Engineering
Top stories summarized by our editors
1/27/2020

Boeing's long-haul 777X airplane took its first flight on Saturday. The 777X, which is the largest twin-engine plane ever produced, includes higher and bigger windows, folding wingtips to be more airport-friendly, improved lighting and a better cabin environment.

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Forbes
1/27/2020

Collaborative robots, or cobots, can work safely around their human counterparts and expand the role of robotics in manufacturing. The recent FABTECH conference served as a platform for several companies to demonstrate their latest cobots for 2020 and how easily they can be trained for routine and complex tasks such as painting, cutting and welding.

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ASME
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FABTECH
1/27/2020

Fu-Kuo Chang, a professor of aeronautics at Stanford University, believes engineers could apply tactile perception to aircraft wings that allows them to change their shape mid-flight. Sensors on a wing's surface would produce a "fly-by-feel" aircraft, and Chang believes the key lies in developing force-sensitive composite materials with embedded haptic sensors, electronics and batteries.

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ASME
1/27/2020

Engineering students at New Mexico State University are investigating the use of a small thermal grid to minimize energy use and costs for groups of buildings. The students studied the technology, which was developed by Swedish company Ectogrid, with the help of Assistant Professor Samah Ben Ayed, who teaches HVAC-related courses in thermodynamics, renewable energy and other topics.

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Ectogrid
1/27/2020

Researchers at the University of Illinois used computer simulation to model the elastic response of the shear layer of a non-pneumatic tire. "The shear layer is where you get the most bang for your buck from a design perspective," said assistant professor Kai James.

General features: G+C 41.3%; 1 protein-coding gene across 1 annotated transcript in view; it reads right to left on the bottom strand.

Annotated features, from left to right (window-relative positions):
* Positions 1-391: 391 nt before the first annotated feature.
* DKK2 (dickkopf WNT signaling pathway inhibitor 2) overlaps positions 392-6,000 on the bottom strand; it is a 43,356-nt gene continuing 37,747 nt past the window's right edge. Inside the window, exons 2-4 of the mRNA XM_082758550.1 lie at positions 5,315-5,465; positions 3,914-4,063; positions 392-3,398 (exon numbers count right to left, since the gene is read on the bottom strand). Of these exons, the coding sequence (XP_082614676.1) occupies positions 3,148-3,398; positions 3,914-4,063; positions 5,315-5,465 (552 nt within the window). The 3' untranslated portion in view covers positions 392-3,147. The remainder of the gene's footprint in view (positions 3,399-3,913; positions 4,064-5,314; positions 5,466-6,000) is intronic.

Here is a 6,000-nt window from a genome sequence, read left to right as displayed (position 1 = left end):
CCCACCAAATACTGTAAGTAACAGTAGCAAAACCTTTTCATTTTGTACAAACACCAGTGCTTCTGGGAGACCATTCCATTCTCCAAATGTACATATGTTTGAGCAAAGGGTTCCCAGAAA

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University of Illinois
1/27/2020

Solid-state 3D printing allows manufacturers to build metal structures through friction, pressure and velocity instead of melting. The process also allows manufacturers to build parts out of various materials and feedstocks, connect legacy parts to the internet of things and use "smart" build plates to capture data, Stephanie Hendrixson writes.

1/27/2020

Victoria Serrano, an engineering professor at Universidad Tecnologica de Panama, launched a program to help teach students in Panama about STEM. Serrano's outreach experiences go back to her days at Arizona State University, where she used to visit local schools on behalf of the university's chapter of the Society of Hispanic Professional Engineers and Mechanical-Autonomous Vehicles Club.

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IEEE Spectrum online
1/24/2020

The advantages of nuclear power for space rockets have been known for decades, and a NASA program that was shut down in 1973 produced a useful design. With interest growing in missions to Mars, NASA's Bill Emrich continues the research he began in the field in 1987 and is exploring different fuels and two possible designs: one with a nuclear reactor generating electricity to power ion thrusters and another, more potent option with a reactor creating thrust by heating cold hydrogen.

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ASME
1/24/2020

Vestas' wind turbines feature blades composed of nonrecyclable fiberglass composites, but the company intends to find new ways to recycle composite waste and decrease the amount of material it sends to landfills after decommissioning. The company will share its circular approach to the design, production, service and life cycle of its turbines within two years as part of a larger goal of producing no waste by 2040.

1/24/2020

International researchers used nanotechnology, 3-D printing and tissue engineering to bioengineer living heart valves. The team injected a 3-D, nanofiber-based scaffold with living cardiac stem cells and cultured it in a tissue incubator.

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Medical Xpress